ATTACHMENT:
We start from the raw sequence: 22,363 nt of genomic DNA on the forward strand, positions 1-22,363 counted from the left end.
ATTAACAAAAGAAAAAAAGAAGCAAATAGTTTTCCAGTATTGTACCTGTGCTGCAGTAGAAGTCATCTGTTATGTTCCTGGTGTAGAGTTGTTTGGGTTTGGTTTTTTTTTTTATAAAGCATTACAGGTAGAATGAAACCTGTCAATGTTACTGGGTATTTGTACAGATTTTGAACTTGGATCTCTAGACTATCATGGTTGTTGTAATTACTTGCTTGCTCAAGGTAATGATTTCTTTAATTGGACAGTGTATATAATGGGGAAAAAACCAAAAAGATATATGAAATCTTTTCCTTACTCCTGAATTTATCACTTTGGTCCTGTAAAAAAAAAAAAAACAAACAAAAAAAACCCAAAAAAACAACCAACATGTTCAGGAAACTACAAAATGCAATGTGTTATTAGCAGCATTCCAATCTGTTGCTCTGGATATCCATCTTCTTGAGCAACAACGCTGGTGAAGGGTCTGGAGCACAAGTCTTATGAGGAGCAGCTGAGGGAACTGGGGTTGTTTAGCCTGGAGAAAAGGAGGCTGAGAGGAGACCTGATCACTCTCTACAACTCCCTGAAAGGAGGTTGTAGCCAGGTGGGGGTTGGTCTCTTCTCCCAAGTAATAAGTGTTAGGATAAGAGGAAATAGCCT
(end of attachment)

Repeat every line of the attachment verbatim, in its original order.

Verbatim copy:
We start from the raw sequence: 22,363 nt of genomic DNA on the forward strand, positions 1-22,363 counted from the left end.
ATTAACAAAAGAAAAAAAGAAGCAAATAGTTTTCCAGTATTGTACCTGTGCTGCAGTAGAAGTCATCTGTTATGTTCCTGGTGTAGAGTTGTTTGGGTTTGGTTTTTTTTTTTATAAAGCATTACAGGTAGAATGAAACCTGTCAATGTTACTGGGTATTTGTACAGATTTTGAACTTGGATCTCTAGACTATCATGGTTGTTGTAATTACTTGCTTGCTCAAGGTAATGATTTCTTTAATTGGACAGTGTATATAATGGGGAAAAAACCAAAAAGATATATGAAATCTTTTCCTTACTCCTGAATTTATCACTTTGGTCCTGTAAAAAAAAAAAAAACAAACAAAAAAAACCCAAAAAAACAACCAACATGTTCAGGAAACTACAAAATGCAATGTGTTATTAGCAGCATTCCAATCTGTTGCTCTGGATATCCATCTTCTTGAGCAACAACGCTGGTGAAGGGTCTGGAGCACAAGTCTTATGAGGAGCAGCTGAGGGAACTGGGGTTGTTTAGCCTGGAGAAAAGGAGGCTGAGAGGAGACCTGATCACTCTCTACAACTCCCTGAAAGGAGGTTGTAGCCAGGTGGGGGTTGGTCTCTTCTCCCAAGTAATAAGTGTTAGGATAAGAGGAAATAGCCT